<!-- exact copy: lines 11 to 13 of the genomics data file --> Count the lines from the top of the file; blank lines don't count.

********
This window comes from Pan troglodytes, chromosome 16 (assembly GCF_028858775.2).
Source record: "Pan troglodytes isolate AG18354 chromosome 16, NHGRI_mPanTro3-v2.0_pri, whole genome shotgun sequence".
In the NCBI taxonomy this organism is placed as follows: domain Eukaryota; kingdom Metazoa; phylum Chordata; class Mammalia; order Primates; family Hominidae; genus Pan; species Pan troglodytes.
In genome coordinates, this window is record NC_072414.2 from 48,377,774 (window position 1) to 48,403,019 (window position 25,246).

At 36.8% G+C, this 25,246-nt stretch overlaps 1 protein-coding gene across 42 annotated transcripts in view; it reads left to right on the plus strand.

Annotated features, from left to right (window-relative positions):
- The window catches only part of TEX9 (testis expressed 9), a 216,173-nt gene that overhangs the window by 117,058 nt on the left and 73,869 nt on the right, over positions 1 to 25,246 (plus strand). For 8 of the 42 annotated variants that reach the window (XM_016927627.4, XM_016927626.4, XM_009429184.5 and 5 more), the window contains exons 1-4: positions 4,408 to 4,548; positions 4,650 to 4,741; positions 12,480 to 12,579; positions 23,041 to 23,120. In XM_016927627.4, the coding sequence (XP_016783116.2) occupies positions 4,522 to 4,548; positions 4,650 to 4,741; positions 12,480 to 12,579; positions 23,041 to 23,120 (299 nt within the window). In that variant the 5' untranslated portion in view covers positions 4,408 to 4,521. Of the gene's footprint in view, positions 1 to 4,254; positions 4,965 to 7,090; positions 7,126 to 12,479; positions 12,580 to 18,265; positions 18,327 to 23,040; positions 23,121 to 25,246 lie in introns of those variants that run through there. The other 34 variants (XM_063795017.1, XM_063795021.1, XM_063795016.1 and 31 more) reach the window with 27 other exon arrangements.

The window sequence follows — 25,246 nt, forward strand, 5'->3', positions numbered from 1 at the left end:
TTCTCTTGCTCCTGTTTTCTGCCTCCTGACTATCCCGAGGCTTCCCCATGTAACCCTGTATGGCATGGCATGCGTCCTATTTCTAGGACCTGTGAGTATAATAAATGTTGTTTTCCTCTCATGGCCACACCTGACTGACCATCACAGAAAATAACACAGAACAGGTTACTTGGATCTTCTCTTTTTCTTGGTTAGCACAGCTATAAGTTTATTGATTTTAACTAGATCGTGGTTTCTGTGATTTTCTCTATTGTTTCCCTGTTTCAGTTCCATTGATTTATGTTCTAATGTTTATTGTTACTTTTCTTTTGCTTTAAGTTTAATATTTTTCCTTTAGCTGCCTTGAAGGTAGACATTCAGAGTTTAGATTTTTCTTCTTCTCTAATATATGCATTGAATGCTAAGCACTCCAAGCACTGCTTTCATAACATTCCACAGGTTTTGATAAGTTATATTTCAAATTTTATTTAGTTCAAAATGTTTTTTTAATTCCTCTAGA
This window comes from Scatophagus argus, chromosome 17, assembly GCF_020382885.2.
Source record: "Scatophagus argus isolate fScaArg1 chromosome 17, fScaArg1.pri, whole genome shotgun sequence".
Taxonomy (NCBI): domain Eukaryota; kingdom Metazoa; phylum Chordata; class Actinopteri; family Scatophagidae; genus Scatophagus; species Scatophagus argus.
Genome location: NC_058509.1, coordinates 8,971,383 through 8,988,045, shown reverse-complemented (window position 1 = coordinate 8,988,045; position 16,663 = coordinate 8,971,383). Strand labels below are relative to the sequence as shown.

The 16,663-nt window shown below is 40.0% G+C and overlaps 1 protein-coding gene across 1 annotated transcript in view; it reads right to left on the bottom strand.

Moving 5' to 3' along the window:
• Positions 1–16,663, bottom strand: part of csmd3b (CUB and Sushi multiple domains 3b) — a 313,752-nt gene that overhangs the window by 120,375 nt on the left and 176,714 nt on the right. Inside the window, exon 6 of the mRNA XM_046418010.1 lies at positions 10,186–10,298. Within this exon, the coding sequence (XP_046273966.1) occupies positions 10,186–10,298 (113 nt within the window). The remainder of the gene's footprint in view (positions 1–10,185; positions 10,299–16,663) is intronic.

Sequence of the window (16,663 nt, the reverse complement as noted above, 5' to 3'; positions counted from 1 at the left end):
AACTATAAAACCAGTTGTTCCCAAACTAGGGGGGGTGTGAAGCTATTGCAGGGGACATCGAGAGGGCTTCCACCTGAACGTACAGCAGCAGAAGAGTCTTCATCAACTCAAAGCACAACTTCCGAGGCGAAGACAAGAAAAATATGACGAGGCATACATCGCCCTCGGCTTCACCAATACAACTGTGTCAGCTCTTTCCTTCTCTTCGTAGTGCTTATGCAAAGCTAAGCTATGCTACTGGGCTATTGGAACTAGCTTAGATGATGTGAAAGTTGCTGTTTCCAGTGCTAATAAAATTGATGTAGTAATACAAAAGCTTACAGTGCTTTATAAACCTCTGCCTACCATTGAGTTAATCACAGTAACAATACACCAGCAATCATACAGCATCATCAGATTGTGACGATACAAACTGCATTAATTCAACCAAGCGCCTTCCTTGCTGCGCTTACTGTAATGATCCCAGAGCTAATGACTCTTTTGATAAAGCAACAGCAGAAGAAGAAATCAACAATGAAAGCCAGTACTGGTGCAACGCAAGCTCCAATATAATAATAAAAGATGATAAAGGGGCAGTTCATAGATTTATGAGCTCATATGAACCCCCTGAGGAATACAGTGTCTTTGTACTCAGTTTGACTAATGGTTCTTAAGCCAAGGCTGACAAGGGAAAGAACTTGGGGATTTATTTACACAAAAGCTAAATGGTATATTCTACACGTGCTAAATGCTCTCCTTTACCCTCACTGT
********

Source record: "Scatophagus argus isolate fScaArg1 chromosome 17, fScaArg1.pri, whole genome shotgun sequence".
Taxonomy (NCBI): domain Eukaryota; kingdom Metazoa; phylum Chordata; class Actinopteri; family Scatophagidae; genus Scatophagus; species Scatophagus argus.
Genome location: NC_058509.1, coordinates 8,971,383 through 8,988,045, shown reverse-complemented (window position 1 = coordinate 8,988,045; position 16,663 = coordinate 8,971,383). Strand labels below are relative to the sequence as shown.